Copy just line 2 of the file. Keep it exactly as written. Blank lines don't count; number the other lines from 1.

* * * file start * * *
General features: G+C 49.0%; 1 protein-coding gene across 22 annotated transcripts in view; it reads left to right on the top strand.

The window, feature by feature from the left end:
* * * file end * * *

The window, feature by feature from the left end: